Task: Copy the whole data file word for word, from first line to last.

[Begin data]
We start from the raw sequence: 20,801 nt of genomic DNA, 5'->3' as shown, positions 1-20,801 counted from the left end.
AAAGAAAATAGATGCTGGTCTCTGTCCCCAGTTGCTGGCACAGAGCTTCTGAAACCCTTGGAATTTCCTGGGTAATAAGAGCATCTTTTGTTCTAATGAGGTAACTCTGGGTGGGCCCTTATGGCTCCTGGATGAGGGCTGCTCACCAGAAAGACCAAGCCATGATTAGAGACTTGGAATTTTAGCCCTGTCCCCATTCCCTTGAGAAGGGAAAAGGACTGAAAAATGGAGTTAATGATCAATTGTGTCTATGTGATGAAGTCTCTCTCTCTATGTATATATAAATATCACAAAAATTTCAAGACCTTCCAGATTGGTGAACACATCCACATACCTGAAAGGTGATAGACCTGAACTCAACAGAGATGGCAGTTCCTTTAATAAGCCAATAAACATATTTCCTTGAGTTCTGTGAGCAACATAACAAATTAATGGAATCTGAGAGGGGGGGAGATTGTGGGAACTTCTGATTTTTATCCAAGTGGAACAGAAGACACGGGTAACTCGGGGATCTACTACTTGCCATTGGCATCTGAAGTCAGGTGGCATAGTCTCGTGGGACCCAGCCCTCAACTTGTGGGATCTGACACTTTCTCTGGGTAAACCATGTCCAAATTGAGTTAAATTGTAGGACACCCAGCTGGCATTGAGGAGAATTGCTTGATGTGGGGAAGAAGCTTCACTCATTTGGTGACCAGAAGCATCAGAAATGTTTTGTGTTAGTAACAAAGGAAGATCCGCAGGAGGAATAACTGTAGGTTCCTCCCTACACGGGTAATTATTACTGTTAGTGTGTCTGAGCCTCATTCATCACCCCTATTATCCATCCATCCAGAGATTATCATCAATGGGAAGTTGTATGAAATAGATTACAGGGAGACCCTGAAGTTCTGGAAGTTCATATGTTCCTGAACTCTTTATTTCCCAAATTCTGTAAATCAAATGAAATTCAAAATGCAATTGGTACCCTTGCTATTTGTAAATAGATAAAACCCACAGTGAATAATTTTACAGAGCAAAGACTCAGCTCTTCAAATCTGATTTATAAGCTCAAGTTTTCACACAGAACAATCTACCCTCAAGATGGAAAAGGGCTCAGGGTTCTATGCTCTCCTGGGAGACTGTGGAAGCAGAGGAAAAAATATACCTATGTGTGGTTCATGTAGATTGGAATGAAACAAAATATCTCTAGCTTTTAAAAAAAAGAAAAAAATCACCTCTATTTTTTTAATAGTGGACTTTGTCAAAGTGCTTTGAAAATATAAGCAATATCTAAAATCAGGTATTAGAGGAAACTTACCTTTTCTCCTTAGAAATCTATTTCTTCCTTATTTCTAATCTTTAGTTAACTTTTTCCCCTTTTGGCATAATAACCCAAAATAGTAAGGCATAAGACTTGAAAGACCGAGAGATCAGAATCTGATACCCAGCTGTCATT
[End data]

We start from the raw sequence: 20,801 nt of genomic DNA, 5'->3' as shown, positions 1-20,801 counted from the left end.
AAAGAAAATAGATGCTGGTCTCTGTCCCCAGTTGCTGGCACAGAGCTTCTGAAACCCTTGGAATTTCCTGGGTAATAAGAGCATCTTTTGTTCTAATGAGGTAACTCTGGGTGGGCCCTTATGGCTCCTGGATGAGGGCTGCTCACCAGAAAGACCAAGCCATGATTAGAGACTTGGAATTTTAGCCCTGTCCCCATTCCCTTGAGAAGGGAAAAGGACTGAAAAATGGAGTTAATGATCAATTGTGTCTATGTGATGAAGTCTCTCTCTCTATGTATATATAAATATCACAAAAATTTCAAGACCTTCCAGATTGGTGAACACATCCACATACCTGAAAGGTGATAGACCTGAACTCAACAGAGATGGCAGTTCCTTTAATAAGCCAATAAACATATTTCCTTGAGTTCTGTGAGCAACATAACAAATTAATGGAATCTGAGAGGGGGGGAGATTGTGGGAACTTCTGATTTTTATCCAAGTGGAACAGAAGACACGGGTAACTCGGGGATCTACTACTTGCCATTGGCATCTGAAGTCAGGTGGCATAGTCTCGTGGGACCCAGCCCTCAACTTGTGGGATCTGACACTTTCTCTGGGTAAACCATGTCCAAATTGAGTTAAATTGTAGGACACCCAGCTGGCATTGAGGAGAATTGCTTGATGTGGGGAAGAAGCTTCACTCATTTGGTGACCAGAAGCATCAGAAATGTTTTGTGTTAGTAACAAAGGAAGATCCGCAGGAGGAATAACTGTAGGTTCCTCCCTACACGGGTAATTATTACTGTTAGTGTGTCTGAGCCTCATTCATCACCCCTATTATCCATCCATCCAGAGATTATCATCAATGGGAAGTTGTATGAAATAGATTACAGGGAGACCCTGAAGTTCTGGAAGTTCATATGTTCCTGAACTCTTTATTTCCCAAATTCTGTAAATCAAATGAAATTCAAAATGCAATTGGTACCCTTGCTATTTGTAAATAGATAAAACCCACAGTGAATAATTTTACAGAGCAAAGACTCAGCTCTTCAAATCTGATTTATAAGCTCAAGTTTTCACACAGAACAATCTACCCTCAAGATGGAAAAGGGCTCAGGGTTCTATGCTCTCCTGGGAGACTGTGGAAGCAGAGGAAAAAATATACCTATGTGTGGTTCATGTAGATTGGAATGAAACAAAATATCTCTAGCTTTTAAAAAAAAGAAAAAAATCACCTCTATTTTTTTAATAGTGGACTTTGTCAAAGTGCTTTGAAAATATAAGCAATATCTAAAATCAGGTATTAGAGGAAACTTACCTTTTCTCCTTAGAAATCTATTTCTTCCTTATTTCTAATCTTTAGTTAACTTTTTCCCCTTTTGGCATAATAACCCAAAATAGTAAGGCATAAGACTTGAAAGACCGAGAGATCAGAATCTGATACCCAGCTGTCATT